Explore the old town of Bar
Visit in Bar one of the oldest olive trees in the world and sun worship on the beaches.
And if you’re a thrill-seeker, Bar is home to Montenegro’s most challenging canyoning experience!
If you’re staying in the Bay of Kotor a drive down the coast to Bar makes an excellent day trip.
The must-see attraction here is the old town which is 4km from the current town and coast. There have been settlements in this location since around 800 BC. The old town was almost destroyed in fighting between Montenegrins and Turks. This is was the point when the old town was abandoned and a new city was built on the sea.
Now you can visit the site of the old town which is being painstakingly reconstructed. It’s a fascinating place, half rebuilt and half ruined, that you can explore on foot. At the entrance you’ll get a map.
Inside you’ll find two small museums with artifacts that have been dug up from the ruins and one reconstructed building with beautiful landscapes of the area. Just inside the entrance there’s an amphitheatre that’s used for concerts and plays in summer.You can easily spend one to two hours exploring the ruins.
The cobbled street that leads to the old town is one of prettiest streets in Montenegro.
It’s a colourful mish-mash of restaurants and souvenir shops that showcases the Turkish influence that 300 years of Ottoman rule had on the area.
This is a great place to pick up a souvenir or stop for a Turkish coffee after you’ve explored the old town ruins.
One of the most impressive features of the old town is the huge, stone arch bridge that crosses the valley. The bridge has 17 arches that are supported by 18 massive stone pillars.
The bridge is part of the aqueduct that was built by the Ottomans in the 16th century and it’s the best preserved aqueduct in Montenegro. In fact, there are only three of these left in the former Yugoslav states – the others are in Croatia and Macedonia.
The aqueduct brought water 3km from a spring in Mt Rumija and supplied the whole town. It was completely destroyed, along with the old town, in the earthquake of 1979 but has since been restored.
After the old town, this region is known for its olives. There are over 100,000 olive trees here!
Most trees are over a thousand years old and there’s one particular olive tree that’s a tourist attraction here. This tree is reported to be over 2,200 years old, the oldest tree in Europe and maybe even the world.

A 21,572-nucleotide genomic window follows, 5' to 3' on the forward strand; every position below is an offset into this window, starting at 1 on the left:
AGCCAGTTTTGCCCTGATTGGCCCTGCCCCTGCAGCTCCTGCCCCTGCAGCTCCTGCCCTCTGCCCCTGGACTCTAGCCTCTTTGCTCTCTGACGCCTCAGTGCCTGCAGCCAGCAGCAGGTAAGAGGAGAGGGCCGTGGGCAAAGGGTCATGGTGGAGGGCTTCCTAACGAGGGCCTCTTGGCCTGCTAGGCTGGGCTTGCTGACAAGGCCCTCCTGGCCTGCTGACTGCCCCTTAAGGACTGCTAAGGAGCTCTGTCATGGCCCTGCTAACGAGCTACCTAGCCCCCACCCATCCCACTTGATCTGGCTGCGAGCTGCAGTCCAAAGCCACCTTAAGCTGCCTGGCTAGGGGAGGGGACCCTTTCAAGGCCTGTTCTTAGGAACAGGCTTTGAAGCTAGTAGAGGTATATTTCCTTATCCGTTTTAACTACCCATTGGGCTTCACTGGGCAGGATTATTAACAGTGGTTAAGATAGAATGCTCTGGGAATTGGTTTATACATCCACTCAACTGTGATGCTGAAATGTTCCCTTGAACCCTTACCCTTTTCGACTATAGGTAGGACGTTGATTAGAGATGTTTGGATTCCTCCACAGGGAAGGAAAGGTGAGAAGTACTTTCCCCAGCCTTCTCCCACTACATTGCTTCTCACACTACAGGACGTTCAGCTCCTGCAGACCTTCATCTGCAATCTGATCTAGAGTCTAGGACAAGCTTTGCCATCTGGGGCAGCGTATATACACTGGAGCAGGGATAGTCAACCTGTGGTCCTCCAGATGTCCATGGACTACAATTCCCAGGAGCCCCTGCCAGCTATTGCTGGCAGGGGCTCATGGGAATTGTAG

On the road to the old town you’ll see signs for ‘Stara Maslina’ or the ‘old olive tree’. Follow these signs and you’ll come to a walled area and gate around a giant olive tree. You can walk around the small park and buy small souvenirs made of olive wood.
On the waterfront where the current town lies, you’ll find King Nikola’s Palace. It was built in 1885 as King Nikola gifted it to his daughter and son-in-law. It’s now the town museum.
The museum holds more artifacts found in the ruins of the old town and the rooms have been reconstructed in 19th century style. There’s a restaurant onsite in the old flower garden.
Skadar Lake is just 30 minutes from Bar and is a must-see in Montenegro.
The day includes lots of swimming and snorkelling stops.
For those who want a real challenge and a full-on canyoning experience, the lesser known Medjurecje Canyon offers a canyoning experience that’s not for the faint of heart.
Located near Bar, on the southern coast of Montenegro, this canyon is one of the most remote in the country. In addition to hiking and swimming through the canyon, you’ll abseil, jump and slide your way through the canyon.
Just like all of coastal Montenegro, life revolves around the beach in summer and Bar is no exception. If you’re looking for a spot to cool off the city beach is right in front of the town. The town beach is right next to the busy port though, so there are lots of boats and even large ships passing close by.
If you don’t mind jumping in the car, you can explore some of the beaches along the coast.
But first, a word about the beaches…
In the Balkans people like to paaaaar-tay! And that includes on the beach (and on a boat, and at dinner parties and camping and pretty much any group gathering you can think of). So thumping music (Balkan folk-pop preferably) is a must at the most popular beaches.
Since this part of the coast is more popular with Balkan tourists than foreign tourists, the beaches still cater to local preferences more than foreign. If you’re in search of a quiet oasis, you’ll need to pick your beach carefully.
Sutomore, just north of town, is a large stretch where you’ll find a large beach where you can hire loungers, umbrellas and cafes. Although it’s very popular with locals, foreigners can find the loud music and rubbish a problem.
You can hire two loungers and a sun umbrella for €10.
If you’re looking for a quieter location, try the smaller beaches of Canj to the north or Dobra Voda and Utjeha to the south.
Queen’s beach was the beach favoured by Queen Milena, King Nikola’s wife.
You can only get here by boat which makes this beach exclusive. If you want to come here, the best way is to book a boat tour like the ones above to bring you here.